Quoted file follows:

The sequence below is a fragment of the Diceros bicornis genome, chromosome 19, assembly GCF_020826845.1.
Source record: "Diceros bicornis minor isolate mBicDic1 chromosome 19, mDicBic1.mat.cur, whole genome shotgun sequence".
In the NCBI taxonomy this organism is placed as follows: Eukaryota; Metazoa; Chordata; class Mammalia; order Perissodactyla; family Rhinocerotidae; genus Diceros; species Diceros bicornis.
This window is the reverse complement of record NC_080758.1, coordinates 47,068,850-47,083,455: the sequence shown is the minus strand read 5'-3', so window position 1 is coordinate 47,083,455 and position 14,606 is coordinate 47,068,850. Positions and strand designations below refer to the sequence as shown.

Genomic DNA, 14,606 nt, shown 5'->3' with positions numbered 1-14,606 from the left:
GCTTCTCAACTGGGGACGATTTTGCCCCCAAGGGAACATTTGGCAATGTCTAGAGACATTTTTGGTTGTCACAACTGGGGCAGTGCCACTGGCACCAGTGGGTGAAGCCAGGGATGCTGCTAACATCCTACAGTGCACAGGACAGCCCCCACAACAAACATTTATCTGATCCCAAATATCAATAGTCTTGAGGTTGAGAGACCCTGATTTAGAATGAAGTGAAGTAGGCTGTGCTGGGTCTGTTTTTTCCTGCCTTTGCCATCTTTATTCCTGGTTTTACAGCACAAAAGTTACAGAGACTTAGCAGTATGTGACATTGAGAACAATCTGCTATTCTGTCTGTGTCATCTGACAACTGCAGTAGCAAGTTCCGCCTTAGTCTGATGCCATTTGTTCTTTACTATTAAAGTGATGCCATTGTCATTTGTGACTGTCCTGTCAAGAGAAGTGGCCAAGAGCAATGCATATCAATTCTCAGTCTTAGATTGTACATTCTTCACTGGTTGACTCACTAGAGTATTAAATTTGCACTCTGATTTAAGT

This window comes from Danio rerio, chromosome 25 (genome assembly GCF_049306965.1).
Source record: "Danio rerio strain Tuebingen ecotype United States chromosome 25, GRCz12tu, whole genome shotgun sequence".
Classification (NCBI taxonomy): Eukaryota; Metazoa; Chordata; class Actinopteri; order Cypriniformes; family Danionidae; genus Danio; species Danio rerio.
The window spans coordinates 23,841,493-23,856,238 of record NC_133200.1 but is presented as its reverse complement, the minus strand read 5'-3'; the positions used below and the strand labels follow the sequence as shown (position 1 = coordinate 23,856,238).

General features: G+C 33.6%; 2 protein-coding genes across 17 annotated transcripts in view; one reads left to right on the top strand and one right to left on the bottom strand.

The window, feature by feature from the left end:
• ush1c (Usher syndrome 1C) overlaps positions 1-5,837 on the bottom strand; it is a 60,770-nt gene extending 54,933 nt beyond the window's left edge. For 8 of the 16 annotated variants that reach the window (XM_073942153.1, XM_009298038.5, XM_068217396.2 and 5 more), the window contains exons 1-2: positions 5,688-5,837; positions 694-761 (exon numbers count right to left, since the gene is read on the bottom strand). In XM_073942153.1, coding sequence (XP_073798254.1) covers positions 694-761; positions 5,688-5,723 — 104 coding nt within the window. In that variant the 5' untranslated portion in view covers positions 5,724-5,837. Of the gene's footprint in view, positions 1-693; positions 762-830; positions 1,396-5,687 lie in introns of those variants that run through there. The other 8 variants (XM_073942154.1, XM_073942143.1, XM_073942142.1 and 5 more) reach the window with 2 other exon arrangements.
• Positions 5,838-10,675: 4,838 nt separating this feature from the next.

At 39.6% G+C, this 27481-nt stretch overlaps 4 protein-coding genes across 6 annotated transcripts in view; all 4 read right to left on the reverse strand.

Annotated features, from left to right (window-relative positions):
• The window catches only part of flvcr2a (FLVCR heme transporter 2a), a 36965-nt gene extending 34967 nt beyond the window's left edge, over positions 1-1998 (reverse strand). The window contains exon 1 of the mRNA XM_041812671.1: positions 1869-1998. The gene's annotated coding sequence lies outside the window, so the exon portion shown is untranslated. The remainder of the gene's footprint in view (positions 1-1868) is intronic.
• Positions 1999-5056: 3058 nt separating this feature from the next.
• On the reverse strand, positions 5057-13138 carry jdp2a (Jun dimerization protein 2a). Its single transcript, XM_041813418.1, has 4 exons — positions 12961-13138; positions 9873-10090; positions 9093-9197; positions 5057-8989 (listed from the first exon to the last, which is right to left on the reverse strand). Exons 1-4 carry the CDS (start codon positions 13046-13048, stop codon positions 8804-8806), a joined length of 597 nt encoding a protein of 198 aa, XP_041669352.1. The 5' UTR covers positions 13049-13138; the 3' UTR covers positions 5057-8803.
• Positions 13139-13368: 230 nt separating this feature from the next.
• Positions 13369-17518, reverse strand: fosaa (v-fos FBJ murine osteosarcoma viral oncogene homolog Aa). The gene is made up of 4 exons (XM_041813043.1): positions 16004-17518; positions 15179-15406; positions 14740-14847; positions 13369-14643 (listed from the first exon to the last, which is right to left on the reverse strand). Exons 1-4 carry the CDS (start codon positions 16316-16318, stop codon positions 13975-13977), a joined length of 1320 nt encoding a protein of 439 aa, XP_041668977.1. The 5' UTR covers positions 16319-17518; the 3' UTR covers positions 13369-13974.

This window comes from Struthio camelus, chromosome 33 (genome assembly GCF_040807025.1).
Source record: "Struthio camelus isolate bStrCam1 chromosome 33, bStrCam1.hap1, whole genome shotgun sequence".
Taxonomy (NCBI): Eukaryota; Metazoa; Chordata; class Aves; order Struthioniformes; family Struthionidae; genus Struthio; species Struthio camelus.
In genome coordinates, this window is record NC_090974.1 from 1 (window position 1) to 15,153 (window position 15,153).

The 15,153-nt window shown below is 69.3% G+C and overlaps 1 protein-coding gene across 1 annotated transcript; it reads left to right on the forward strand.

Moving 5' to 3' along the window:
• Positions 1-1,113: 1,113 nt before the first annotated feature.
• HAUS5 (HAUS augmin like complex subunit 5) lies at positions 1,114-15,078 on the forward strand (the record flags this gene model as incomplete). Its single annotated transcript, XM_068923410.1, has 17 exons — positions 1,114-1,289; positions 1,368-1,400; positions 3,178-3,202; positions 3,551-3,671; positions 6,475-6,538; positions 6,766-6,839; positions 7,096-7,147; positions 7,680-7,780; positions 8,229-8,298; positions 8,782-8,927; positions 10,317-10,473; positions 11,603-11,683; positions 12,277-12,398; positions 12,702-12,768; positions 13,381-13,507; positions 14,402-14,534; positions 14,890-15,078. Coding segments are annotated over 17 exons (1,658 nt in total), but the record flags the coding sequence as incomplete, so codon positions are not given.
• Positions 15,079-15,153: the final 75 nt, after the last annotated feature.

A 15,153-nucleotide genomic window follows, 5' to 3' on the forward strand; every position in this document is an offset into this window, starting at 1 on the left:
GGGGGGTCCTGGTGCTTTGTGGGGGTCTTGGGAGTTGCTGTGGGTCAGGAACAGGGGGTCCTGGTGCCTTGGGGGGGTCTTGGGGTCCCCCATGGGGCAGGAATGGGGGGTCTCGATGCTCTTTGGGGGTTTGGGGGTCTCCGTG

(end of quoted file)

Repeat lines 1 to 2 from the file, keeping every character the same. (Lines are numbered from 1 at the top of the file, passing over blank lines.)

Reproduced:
The sequence below is a fragment of the Diceros bicornis genome, chromosome 19, assembly GCF_020826845.1.
Source record: "Diceros bicornis minor isolate mBicDic1 chromosome 19, mDicBic1.mat.cur, whole genome shotgun sequence".